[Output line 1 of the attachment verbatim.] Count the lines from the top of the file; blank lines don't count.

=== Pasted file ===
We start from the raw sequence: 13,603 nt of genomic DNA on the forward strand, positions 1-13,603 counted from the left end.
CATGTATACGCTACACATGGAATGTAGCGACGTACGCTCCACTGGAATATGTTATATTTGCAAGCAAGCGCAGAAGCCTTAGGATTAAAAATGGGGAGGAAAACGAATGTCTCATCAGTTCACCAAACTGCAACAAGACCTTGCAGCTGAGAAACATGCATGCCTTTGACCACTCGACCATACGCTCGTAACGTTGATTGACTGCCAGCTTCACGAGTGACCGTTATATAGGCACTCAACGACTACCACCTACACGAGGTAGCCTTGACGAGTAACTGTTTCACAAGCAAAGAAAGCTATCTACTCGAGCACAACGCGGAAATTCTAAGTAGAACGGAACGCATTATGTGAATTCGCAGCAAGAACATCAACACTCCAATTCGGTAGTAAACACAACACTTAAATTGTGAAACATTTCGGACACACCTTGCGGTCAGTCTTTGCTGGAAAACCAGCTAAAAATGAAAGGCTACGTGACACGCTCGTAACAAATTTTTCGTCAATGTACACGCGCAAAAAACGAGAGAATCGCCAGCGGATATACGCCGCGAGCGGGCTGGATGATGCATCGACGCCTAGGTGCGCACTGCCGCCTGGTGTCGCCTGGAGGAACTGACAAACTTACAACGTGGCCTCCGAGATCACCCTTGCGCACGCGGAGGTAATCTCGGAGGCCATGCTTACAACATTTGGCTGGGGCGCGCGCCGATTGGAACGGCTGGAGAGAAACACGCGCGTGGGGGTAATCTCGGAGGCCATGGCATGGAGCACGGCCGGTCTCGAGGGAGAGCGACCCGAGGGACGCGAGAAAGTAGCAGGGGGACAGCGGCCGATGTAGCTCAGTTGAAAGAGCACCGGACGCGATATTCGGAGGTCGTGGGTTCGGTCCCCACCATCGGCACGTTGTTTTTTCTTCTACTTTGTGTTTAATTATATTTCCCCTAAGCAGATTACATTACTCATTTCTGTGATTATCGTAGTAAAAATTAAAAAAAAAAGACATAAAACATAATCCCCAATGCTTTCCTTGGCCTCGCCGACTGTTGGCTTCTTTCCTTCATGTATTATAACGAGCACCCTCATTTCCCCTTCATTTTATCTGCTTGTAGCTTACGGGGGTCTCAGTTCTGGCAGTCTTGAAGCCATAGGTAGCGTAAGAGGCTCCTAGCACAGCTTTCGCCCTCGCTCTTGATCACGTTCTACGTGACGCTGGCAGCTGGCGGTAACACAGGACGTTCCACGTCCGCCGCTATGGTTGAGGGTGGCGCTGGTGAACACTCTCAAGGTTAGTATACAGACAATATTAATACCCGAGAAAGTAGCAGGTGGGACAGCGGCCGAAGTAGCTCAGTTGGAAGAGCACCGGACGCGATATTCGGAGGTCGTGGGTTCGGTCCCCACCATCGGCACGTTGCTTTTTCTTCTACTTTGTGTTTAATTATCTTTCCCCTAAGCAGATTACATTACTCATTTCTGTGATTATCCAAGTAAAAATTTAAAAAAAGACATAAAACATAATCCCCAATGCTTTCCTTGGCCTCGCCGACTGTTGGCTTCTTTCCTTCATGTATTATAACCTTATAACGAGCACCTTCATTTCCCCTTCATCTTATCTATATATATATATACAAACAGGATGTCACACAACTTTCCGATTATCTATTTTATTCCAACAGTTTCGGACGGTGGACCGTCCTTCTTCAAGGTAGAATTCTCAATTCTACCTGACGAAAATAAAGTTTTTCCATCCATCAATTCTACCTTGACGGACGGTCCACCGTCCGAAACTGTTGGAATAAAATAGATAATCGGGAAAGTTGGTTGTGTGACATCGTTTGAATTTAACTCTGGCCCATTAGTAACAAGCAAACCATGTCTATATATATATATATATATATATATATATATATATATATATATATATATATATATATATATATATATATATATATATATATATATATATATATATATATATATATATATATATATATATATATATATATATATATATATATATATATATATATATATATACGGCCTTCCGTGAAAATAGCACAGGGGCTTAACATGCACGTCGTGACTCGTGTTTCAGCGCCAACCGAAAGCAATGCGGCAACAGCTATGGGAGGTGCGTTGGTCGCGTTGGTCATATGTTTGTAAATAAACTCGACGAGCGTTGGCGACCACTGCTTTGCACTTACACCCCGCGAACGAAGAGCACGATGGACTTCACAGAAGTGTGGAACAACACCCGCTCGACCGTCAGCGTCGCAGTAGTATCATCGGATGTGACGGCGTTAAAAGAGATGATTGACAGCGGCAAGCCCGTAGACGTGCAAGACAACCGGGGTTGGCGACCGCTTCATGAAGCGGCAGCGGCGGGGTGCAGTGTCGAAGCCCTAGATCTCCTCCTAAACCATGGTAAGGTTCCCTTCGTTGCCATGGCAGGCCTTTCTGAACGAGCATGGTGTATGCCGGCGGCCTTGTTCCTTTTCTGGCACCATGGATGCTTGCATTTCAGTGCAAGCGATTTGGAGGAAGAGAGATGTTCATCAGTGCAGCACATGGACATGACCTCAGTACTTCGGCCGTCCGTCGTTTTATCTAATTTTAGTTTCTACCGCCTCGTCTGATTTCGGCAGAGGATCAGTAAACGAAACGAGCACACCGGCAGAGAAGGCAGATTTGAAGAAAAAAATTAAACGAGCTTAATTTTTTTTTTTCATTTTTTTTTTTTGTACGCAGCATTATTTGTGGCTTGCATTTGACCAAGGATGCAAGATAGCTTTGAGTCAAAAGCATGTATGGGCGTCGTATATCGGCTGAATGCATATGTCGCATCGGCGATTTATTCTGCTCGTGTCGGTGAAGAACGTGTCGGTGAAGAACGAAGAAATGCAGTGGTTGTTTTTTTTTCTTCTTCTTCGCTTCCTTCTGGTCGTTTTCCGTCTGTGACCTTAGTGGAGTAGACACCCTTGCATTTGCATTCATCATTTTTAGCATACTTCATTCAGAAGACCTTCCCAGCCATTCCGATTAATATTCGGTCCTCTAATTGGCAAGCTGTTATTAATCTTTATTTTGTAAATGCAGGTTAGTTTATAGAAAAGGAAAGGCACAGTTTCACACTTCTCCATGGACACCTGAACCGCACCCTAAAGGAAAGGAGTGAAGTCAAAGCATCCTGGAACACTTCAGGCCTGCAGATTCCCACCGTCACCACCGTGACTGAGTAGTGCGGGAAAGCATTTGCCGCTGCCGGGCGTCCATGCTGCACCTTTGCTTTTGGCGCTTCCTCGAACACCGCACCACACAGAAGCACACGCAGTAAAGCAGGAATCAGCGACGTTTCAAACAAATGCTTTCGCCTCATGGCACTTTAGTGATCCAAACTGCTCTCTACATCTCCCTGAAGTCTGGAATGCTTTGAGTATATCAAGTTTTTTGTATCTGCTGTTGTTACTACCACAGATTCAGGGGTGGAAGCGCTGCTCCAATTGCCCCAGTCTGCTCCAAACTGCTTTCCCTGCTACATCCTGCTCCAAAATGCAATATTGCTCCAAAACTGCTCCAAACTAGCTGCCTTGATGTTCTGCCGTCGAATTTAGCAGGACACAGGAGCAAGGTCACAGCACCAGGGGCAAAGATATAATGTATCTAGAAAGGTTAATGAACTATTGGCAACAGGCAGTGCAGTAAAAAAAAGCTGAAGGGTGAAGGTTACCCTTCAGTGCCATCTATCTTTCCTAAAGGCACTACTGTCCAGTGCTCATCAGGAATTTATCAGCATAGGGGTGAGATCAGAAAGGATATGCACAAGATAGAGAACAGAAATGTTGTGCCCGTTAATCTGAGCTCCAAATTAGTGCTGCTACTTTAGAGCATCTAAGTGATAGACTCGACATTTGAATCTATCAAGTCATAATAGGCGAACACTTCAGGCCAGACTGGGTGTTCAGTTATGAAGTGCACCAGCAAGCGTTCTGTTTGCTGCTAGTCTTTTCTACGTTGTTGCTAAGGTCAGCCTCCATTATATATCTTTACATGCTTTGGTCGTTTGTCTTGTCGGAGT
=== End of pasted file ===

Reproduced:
We start from the raw sequence: 13,603 nt of genomic DNA on the forward strand, positions 1-13,603 counted from the left end.